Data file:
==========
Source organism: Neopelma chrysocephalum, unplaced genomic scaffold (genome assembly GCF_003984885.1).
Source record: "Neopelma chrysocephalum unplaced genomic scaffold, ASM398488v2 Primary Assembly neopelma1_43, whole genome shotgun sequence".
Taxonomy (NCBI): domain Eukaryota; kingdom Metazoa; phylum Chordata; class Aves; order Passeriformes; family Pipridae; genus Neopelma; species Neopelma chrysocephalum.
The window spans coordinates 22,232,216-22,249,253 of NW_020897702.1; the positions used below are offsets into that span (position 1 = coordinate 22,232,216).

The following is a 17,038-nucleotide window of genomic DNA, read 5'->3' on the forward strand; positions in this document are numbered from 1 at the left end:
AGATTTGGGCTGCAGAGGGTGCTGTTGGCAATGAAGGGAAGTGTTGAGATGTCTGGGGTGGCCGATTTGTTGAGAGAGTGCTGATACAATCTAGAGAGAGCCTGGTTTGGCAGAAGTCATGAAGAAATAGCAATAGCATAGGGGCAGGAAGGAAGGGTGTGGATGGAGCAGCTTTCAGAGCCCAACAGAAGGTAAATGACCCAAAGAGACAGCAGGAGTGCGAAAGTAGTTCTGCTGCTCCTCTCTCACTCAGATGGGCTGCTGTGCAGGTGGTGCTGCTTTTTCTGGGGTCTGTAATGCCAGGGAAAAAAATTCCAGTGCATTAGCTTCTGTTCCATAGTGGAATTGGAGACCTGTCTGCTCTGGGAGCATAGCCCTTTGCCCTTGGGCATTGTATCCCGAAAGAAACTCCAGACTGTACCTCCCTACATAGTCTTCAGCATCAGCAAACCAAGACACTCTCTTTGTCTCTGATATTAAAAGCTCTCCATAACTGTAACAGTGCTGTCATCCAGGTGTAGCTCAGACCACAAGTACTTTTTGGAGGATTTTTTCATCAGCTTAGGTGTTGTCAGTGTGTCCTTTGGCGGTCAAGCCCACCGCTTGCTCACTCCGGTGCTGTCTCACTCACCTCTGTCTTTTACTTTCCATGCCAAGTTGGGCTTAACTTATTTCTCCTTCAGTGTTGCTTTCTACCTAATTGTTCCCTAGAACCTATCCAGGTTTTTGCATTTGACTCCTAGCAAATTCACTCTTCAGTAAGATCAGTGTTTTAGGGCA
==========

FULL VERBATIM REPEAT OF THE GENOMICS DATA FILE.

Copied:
Source organism: Neopelma chrysocephalum, unplaced genomic scaffold (genome assembly GCF_003984885.1).
Source record: "Neopelma chrysocephalum unplaced genomic scaffold, ASM398488v2 Primary Assembly neopelma1_43, whole genome shotgun sequence".
Taxonomy (NCBI): domain Eukaryota; kingdom Metazoa; phylum Chordata; class Aves; order Passeriformes; family Pipridae; genus Neopelma; species Neopelma chrysocephalum.
The window spans coordinates 22,232,216-22,249,253 of NW_020897702.1; the positions used below are offsets into that span (position 1 = coordinate 22,232,216).

The following is a 17,038-nucleotide window of genomic DNA, read 5'->3' on the forward strand; positions in this document are numbered from 1 at the left end:
AGATTTGGGCTGCAGAGGGTGCTGTTGGCAATGAAGGGAAGTGTTGAGATGTCTGGGGTGGCCGATTTGTTGAGAGAGTGCTGATACAATCTAGAGAGAGCCTGGTTTGGCAGAAGTCATGAAGAAATAGCAATAGCATAGGGGCAGGAAGGAAGGGTGTGGATGGAGCAGCTTTCAGAGCCCAACAGAAGGTAAATGACCCAAAGAGACAGCAGGAGTGCGAAAGTAGTTCTGCTGCTCCTCTCTCACTCAGATGGGCTGCTGTGCAGGTGGTGCTGCTTTTTCTGGGGTCTGTAATGCCAGGGAAAAAAATTCCAGTGCATTAGCTTCTGTTCCATAGTGGAATTGGAGACCTGTCTGCTCTGGGAGCATAGCCCTTTGCCCTTGGGCATTGTATCCCGAAAGAAACTCCAGACTGTACCTCCCTACATAGTCTTCAGCATCAGCAAACCAAGACACTCTCTTTGTCTCTGATATTAAAAGCTCTCCATAACTGTAACAGTGCTGTCATCCAGGTGTAGCTCAGACCACAAGTACTTTTTGGAGGATTTTTTCATCAGCTTAGGTGTTGTCAGTGTGTCCTTTGGCGGTCAAGCCCACCGCTTGCTCACTCCGGTGCTGTCTCACTCACCTCTGTCTTTTACTTTCCATGCCAAGTTGGGCTTAACTTATTTCTCCTTCAGTGTTGCTTTCTACCTAATTGTTCCCTAGAACCTATCCAGGTTTTTGCATTTGACTCCTAGCAAATTCACTCTTCAGTAAGATCAGTGTTTTAGGGCA